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Thursday, June 20, 2024

Donald Trump, TikTok Star – The Atlantic


Donald Trump has officially joined TikTok. His first video, posted on Saturday night—his only post so far—is a montage showing the former president making the rounds at a UFC fight in New Jersey. He waves to fans and takes pictures with them while Kid Rock’s “American Bad Ass” plays in the background.

Trump—who has appeared on WrestleMania, perfected his image on reality television, and commanded the world’s attention through a demagogic Twitter account—is made for this. His account already has more than 4 million followers; the account belonging to the Biden campaign, created in February, trails far behind with about 349,000. It is a sign that social media may once again be used for political warfare by a man who poses an existential threat to American democracy; what might be shocking will instead be played for laughs and engagement on a platform that Trump attempted to ban as president.

In 2020, Trump signed an executive order that would have banned TikTok if it didn’t find a U.S. buyer—over concerns that the Communist Party of China might be able to use the app to access “Americans’ personal and proprietary information.” (President Joe Biden eventually revoked that ban, which was never enacted; he later signed a bill that would similarly ban the app if it is not divested from its Chinese parent company.) In March, Trump reportedly softened his stance on a TikTok ban and said that Facebook is an “enemy of the people.”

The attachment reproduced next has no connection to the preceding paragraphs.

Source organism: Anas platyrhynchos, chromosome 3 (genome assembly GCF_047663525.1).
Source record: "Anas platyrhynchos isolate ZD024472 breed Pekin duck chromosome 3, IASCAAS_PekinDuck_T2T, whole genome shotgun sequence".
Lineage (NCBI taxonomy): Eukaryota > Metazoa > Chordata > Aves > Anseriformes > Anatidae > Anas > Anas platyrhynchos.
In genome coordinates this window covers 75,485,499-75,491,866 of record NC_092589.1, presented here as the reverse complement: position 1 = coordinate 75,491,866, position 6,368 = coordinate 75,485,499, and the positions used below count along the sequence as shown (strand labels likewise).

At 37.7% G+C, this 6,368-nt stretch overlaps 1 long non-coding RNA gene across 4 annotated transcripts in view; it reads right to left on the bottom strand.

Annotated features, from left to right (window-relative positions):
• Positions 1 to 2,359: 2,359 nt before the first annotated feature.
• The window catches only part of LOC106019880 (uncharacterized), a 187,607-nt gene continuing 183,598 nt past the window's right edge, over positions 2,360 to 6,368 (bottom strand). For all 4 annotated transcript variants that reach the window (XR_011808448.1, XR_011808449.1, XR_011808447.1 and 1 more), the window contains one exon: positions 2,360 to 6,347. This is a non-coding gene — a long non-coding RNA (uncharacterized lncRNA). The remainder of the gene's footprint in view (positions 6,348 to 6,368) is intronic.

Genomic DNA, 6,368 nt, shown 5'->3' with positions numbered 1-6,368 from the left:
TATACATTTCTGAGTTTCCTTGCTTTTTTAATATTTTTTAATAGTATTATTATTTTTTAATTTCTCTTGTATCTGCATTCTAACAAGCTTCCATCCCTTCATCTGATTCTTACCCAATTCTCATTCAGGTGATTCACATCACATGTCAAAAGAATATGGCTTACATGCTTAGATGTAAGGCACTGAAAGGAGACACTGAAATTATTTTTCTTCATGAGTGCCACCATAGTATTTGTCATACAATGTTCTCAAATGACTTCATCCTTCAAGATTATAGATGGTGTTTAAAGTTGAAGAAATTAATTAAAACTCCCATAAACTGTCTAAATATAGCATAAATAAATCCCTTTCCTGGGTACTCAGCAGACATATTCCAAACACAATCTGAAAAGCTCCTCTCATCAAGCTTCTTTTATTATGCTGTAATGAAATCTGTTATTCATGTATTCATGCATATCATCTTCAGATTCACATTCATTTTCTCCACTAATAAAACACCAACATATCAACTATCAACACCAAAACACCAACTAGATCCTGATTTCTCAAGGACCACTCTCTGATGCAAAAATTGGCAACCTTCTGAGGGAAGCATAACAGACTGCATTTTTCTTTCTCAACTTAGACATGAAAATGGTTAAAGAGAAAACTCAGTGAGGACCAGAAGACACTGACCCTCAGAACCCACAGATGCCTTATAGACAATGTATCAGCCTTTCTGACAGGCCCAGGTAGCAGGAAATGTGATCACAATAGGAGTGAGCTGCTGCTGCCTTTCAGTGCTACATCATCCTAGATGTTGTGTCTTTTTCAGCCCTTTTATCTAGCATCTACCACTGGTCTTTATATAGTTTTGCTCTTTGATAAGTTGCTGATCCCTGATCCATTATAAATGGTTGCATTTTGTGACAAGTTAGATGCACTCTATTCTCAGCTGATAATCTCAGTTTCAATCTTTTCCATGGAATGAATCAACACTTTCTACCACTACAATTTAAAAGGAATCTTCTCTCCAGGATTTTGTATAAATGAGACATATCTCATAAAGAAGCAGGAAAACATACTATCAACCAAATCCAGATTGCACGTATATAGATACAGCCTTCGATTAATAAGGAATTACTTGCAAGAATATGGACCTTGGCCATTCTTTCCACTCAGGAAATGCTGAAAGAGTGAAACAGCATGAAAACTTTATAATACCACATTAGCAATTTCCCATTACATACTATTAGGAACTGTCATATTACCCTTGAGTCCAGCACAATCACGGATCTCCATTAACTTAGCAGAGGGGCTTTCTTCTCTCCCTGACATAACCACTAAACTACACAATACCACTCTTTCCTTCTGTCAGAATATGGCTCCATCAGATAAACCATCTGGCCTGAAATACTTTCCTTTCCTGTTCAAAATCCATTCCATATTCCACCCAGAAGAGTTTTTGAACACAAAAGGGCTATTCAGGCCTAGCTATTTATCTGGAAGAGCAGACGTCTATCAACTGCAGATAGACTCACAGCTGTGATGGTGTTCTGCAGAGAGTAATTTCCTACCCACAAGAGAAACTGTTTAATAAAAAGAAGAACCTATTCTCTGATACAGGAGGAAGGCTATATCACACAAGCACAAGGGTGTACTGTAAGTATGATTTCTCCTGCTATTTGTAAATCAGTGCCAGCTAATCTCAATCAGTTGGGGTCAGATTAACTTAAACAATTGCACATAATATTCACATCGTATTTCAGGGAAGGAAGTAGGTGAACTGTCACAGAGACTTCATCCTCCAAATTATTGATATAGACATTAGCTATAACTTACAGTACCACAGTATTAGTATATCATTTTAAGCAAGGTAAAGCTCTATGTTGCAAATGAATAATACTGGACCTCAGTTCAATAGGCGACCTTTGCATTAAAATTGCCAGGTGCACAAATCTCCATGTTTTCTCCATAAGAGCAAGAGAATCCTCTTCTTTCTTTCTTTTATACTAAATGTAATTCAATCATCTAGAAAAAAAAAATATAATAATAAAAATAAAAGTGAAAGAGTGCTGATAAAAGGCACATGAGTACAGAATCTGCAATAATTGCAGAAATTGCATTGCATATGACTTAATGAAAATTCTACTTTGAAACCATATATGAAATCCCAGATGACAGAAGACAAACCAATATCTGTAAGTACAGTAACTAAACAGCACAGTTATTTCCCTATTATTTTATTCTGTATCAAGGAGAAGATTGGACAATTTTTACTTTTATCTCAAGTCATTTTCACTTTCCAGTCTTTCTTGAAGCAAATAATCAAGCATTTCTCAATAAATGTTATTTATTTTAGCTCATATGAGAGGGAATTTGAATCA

This change in attitude should surprise no one. Trump’s political career is and always has been a circus; all that seems to matter is whether people are watching, even if they’re filled with disgust. TikTok, which is defined by endlessly scrolling short-form, edited video, will play to his strengths. In the real world, when he speaks at campaign rallies, he is meandering, often devolving into gibberish. Here, all of that can be massaged away in favor of dramatic supercuts, just like the one he posted over the weekend.

Trump is, in a sense, already all over TikTok; MAGA fans are constantly sharing political commentary and remixes of his speeches. By setting up his own account, Trump now has the opportunity to steer the narrative himself even more directly. His first TikTok post came just two days after a jury in New York convicted him on all 34 felony counts against him, which the post makes no mention of.

Trump’s videos, if he continues to post on the platform, will reach a crucial voting population. Polls have shown that Biden is struggling with voters ages 18 to 29—precisely TikTok’s sweet spot. Nearly two-thirds of Americans in that age group say they use the platform, many of them for news. An internal TikTok report found nearly twice as many pro-Trump posts on the platform as pro-Biden posts since November, according to Puck.

These days, it’s perfectly normal for a presidential candidate to join social media—they need to be wherever their constituents are. But remember: This is a candidate who was banned from Twitter and Facebook as a sitting president after his calls to violence around the January 6 riot, though his accounts were later reinstated. He will almost surely test TikTok’s moderation rules. (The company did not immediately respond to a request for comment.) Meanwhile, he will slot himself right in alongside the rest of the app’s standard viral fare, as if all of this is normal, even if it’s very much not.



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